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LEARNING HOW TO PROGRAM WITHOUT COMPUTERS

The children's skills in assembling objects and in building constructions with their hands is usually cultuvated from a young age through games that include pieces which are connected together e.g. cubes, bricks and other components which are particularly dear to parents and young children.

The idea of creating “Cubes Coding” was based on Dr. Theodosios Sapounidis’ PhD work, who holds a position as Special Laboratory Teaching Staff at the School of Philosophy and Education, Faculty of Philosophy of the Aristotle University of Thessaloniki and aimed to take advantage of children's familiarity with manipulating objects with their hands so that they may come into contact with principles of programming from their young age and without using computer.

Thus, in the framework of "Cubes Coding" children - users are invited to place the available cubes to an order to create a sequence of commands and parameters that refer to programming. By pressing a button, the sequence of orders from the interconnected cubes is executed by a robot that accompanies the activity.

Cubes Coding: Programming through gameplay with cubes

THE IDEA AND THE IMPLEMENTATION

Since there is not a lot of educational material appropriate to enable children from the age of 3-4 years of age to learn how to program, the implementation of this particular idea aimed to fill the gap and enable young students to learn principles of programming, by playing with friends. Thus, children instead of using traditional media, such as computers, mobile phones or tablets, have at their disposal a large collection of cubes.

The technology of the “Cubes Coding” relates to a pure graphic and a haptic system consisting of 44 cubes, which represent commands, parameters and in general programming constructs.

By using the system, children can fully control the direction and behavior of an NXT Lego Robot and at the same time create complicated programming sequences, such as control and repetition structures of four sensors (light, touch, measuring distance and sound). The parameters of the cubes are adapted to orders and change their operation. Finally, children can save in a special cube and reuse their code.

This particular idea and its implementation has emerged through distinctions in international competitions. It is an educational high-tech product, which has already attracted the interest of investment funds abroad in order to become a product and be available on the market. Next goal of the researcher is for the utilization of smart physical objects to be extended to learning other sciences, such as mathematics, astronomy and physics.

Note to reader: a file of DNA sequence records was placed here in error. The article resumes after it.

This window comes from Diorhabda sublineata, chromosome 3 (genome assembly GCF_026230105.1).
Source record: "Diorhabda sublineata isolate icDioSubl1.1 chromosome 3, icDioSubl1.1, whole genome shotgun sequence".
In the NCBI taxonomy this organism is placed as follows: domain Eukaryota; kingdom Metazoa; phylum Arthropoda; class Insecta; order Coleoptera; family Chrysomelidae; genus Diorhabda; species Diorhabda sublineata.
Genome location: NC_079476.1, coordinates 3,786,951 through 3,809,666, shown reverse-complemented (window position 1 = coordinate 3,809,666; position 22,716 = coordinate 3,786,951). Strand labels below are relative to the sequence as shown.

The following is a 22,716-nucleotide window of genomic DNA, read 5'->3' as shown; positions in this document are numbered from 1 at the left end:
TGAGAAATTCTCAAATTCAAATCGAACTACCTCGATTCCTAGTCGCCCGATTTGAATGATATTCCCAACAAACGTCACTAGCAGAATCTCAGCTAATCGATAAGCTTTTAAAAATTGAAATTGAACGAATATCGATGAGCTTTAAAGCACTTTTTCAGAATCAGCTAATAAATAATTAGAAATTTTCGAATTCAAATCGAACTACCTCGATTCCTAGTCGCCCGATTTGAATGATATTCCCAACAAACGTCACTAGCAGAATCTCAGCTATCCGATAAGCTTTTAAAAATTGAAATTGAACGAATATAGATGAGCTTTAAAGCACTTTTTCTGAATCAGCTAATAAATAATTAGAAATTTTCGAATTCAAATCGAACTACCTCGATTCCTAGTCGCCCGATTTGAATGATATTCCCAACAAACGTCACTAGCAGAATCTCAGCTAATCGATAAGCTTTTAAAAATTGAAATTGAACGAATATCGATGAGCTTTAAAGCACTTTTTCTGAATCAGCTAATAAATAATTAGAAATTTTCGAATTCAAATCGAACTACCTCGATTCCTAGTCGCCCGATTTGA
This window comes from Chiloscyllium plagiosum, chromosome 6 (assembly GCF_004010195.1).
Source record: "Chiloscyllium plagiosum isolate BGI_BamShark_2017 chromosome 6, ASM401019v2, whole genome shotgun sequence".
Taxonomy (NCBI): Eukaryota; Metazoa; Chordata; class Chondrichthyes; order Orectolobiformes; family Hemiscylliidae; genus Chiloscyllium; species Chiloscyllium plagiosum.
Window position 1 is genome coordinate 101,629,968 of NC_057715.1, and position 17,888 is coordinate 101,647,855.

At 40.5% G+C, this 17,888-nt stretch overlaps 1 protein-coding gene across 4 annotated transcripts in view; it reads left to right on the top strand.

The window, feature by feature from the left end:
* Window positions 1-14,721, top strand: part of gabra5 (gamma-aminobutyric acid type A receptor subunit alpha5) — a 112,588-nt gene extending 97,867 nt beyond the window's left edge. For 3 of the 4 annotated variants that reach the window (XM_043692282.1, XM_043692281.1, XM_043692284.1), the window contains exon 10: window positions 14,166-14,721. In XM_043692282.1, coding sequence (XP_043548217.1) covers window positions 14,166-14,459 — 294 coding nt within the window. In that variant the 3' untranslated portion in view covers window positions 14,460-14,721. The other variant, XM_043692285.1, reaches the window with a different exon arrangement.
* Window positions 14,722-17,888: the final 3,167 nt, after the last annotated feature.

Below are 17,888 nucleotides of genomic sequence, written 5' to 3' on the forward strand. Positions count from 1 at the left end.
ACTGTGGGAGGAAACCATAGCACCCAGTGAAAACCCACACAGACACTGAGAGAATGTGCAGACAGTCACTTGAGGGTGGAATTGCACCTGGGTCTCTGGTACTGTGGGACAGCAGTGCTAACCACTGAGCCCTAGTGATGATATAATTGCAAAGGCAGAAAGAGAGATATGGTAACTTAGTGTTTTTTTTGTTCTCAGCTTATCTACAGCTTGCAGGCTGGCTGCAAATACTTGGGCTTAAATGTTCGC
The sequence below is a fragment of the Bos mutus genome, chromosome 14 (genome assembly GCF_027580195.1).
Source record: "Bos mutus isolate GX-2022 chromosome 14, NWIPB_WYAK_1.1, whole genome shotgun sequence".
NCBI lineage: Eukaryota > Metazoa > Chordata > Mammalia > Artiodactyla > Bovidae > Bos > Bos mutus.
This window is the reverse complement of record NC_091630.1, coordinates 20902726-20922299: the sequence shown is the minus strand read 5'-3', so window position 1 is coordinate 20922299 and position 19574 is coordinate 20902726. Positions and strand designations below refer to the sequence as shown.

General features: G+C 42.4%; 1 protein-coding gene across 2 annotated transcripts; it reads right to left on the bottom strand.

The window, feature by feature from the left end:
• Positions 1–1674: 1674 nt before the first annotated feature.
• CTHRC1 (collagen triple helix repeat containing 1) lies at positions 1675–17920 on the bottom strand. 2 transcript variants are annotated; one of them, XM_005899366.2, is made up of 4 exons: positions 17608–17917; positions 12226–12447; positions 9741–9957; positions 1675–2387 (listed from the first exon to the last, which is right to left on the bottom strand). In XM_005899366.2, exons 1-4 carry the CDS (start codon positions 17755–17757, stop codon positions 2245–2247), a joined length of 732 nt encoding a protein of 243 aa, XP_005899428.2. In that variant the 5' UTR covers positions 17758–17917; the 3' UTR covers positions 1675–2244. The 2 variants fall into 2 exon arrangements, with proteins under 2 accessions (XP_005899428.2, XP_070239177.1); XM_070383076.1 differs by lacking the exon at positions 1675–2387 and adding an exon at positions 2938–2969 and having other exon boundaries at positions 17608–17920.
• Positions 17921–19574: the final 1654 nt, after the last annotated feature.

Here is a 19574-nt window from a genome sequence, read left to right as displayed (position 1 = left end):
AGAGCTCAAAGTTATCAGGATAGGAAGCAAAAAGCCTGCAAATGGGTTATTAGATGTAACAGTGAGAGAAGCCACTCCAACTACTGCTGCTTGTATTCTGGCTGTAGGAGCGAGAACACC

International Award




- Award in the International competition "Open Education Challenge". The contest began in February 2014 with the support of the European Commission and with the participation of 611 proposals from 77 countries. The competition theme was "Innovation in Education". The 18 finalists have presented their ideas and their business proposals to a committee of academics, entrepreneurs and investment fund managers. The committee ranked the AUTH team among the nine best participants of the contest. Each of the nine teams won a cash prize of EUR 20,000 and the opportunity to travel within 12 weeks in Helsinki, Paris, Berlin and London to present and promote their idea.

- 2nd place in the "Neo Ubimedia MindTrek Awards 2014" competition with the participation of 34 proposals (mainly from Universities) and the subject was “innovations relevant to the ubiquitous computing approach in digital media".

- The system is going to registered with international patent, with the support of AUTH.

ARISTOTLE UNIVERSITY OF THESSALONIKI

Dr. Sapounidis Theodosios, (PhD of the School of Informatics AUTH / Special Laboratory Teaching Staff, School of Philosophy and Education, AUTH), Anastasios Tsimplinas (Msc. Electronic engineer), Dr. Danai Skournetou (PhD, Tampere University of Technology).

http://cubescoding.com